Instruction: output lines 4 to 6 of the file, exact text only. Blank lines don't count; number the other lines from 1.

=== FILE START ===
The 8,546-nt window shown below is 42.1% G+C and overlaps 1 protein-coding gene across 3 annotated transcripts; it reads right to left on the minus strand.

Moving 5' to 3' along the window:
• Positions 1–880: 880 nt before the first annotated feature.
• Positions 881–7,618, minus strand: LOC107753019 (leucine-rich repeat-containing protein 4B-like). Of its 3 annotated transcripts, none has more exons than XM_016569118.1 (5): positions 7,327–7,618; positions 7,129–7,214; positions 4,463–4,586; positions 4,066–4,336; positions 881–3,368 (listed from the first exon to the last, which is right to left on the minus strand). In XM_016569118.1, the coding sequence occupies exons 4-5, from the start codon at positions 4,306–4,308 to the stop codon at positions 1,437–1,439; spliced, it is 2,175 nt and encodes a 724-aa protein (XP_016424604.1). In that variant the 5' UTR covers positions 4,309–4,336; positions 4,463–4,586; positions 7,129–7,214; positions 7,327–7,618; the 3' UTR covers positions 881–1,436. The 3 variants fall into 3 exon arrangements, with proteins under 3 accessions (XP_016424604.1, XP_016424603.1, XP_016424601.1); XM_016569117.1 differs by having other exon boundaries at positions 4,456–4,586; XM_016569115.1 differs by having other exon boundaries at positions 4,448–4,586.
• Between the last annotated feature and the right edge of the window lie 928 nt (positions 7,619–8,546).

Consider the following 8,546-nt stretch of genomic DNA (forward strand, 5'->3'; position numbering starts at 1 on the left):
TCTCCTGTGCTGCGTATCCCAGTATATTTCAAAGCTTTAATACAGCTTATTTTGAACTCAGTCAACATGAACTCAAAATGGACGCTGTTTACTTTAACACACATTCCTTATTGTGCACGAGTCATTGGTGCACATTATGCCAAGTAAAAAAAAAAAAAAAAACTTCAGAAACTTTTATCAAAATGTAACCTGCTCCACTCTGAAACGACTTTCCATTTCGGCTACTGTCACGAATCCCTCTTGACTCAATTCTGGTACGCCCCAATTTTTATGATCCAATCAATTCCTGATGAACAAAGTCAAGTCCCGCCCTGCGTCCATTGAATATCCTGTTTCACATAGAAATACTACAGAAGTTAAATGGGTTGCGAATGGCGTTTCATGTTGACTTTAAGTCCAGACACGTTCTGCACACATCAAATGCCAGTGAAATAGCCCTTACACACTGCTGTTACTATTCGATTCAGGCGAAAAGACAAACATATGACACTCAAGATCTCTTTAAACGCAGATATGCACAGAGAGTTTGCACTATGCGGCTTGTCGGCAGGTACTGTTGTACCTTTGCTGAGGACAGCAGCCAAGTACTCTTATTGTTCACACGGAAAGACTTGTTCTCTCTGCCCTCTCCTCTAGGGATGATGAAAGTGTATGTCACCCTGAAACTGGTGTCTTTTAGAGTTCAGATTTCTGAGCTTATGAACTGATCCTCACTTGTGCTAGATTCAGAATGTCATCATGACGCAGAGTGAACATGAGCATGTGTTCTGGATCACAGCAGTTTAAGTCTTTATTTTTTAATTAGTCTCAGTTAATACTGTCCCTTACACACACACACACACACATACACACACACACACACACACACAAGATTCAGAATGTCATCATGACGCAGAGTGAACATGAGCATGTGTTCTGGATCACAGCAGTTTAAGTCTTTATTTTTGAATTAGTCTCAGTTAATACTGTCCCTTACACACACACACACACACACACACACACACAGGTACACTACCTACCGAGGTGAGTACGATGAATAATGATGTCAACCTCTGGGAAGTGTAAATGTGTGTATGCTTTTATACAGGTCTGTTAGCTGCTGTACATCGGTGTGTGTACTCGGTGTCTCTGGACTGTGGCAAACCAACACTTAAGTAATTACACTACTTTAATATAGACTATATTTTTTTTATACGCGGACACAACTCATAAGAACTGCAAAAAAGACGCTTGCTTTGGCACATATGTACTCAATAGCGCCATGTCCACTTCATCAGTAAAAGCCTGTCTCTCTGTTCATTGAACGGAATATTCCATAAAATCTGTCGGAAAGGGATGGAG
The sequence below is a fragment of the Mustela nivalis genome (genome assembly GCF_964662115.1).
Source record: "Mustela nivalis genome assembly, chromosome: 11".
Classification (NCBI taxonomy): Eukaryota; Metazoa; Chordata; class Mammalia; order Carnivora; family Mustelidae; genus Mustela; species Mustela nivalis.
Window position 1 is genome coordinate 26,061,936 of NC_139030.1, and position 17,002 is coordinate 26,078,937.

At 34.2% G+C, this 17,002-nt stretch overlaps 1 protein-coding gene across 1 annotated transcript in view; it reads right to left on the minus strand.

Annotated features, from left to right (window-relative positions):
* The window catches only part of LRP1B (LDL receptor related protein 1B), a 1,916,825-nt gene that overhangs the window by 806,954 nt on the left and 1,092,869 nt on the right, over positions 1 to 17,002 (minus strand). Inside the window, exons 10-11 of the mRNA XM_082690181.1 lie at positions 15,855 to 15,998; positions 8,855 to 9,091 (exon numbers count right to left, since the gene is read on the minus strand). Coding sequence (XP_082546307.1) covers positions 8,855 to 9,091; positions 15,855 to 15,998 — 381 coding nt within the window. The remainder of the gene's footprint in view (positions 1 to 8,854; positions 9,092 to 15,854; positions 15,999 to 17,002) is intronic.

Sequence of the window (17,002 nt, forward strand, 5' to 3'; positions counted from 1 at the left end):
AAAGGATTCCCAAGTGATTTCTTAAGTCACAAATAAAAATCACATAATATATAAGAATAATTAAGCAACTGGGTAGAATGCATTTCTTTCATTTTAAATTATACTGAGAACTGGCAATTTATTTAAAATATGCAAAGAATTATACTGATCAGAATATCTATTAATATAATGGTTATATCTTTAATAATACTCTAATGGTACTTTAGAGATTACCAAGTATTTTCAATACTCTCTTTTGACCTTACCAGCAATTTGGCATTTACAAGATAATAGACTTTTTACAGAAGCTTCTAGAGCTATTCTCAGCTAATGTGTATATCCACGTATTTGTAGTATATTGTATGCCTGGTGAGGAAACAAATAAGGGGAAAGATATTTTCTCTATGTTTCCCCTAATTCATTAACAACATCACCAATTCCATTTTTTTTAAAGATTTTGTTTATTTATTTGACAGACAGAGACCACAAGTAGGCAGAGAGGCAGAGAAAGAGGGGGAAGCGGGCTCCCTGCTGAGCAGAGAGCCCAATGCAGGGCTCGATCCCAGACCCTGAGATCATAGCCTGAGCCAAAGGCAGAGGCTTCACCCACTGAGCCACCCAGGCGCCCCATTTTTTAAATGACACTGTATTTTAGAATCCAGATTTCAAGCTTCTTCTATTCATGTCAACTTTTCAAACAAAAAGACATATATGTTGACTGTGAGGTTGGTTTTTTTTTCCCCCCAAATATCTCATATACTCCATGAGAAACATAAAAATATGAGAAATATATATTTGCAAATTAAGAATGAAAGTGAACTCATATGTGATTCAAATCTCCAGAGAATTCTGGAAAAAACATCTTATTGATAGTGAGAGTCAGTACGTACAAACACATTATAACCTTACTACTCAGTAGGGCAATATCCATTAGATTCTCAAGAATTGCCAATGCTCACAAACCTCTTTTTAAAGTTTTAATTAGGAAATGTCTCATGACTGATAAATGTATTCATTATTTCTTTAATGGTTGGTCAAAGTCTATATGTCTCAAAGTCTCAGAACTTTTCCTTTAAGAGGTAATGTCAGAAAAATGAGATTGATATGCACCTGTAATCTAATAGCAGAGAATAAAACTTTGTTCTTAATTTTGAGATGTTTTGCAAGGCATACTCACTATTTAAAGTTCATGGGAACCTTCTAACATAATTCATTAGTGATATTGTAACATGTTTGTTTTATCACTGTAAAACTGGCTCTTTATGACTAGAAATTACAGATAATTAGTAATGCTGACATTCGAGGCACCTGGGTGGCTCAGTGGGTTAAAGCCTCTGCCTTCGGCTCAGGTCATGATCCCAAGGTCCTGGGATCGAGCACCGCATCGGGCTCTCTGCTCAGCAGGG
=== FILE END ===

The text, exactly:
• Positions 881–7,618, minus strand: LOC107753019 (leucine-rich repeat-containing protein 4B-like). Of its 3 annotated transcripts, none has more exons than XM_016569118.1 (5): positions 7,327–7,618; positions 7,129–7,214; positions 4,463–4,586; positions 4,066–4,336; positions 881–3,368 (listed from the first exon to the last, which is right to left on the minus strand). In XM_016569118.1, the coding sequence occupies exons 4-5, from the start codon at positions 4,306–4,308 to the stop codon at positions 1,437–1,439; spliced, it is 2,175 nt and encodes a 724-aa protein (XP_016424604.1). In that variant the 5' UTR covers positions 4,309–4,336; positions 4,463–4,586; positions 7,129–7,214; positions 7,327–7,618; the 3' UTR covers positions 881–1,436. The 3 variants fall into 3 exon arrangements, with proteins under 3 accessions (XP_016424604.1, XP_016424603.1, XP_016424601.1); XM_016569117.1 differs by having other exon boundaries at positions 4,456–4,586; XM_016569115.1 differs by having other exon boundaries at positions 4,448–4,586.
• Between the last annotated feature and the right edge of the window lie 928 nt (positions 7,619–8,546).

Consider the following 8,546-nt stretch of genomic DNA (forward strand, 5'->3'; position numbering starts at 1 on the left):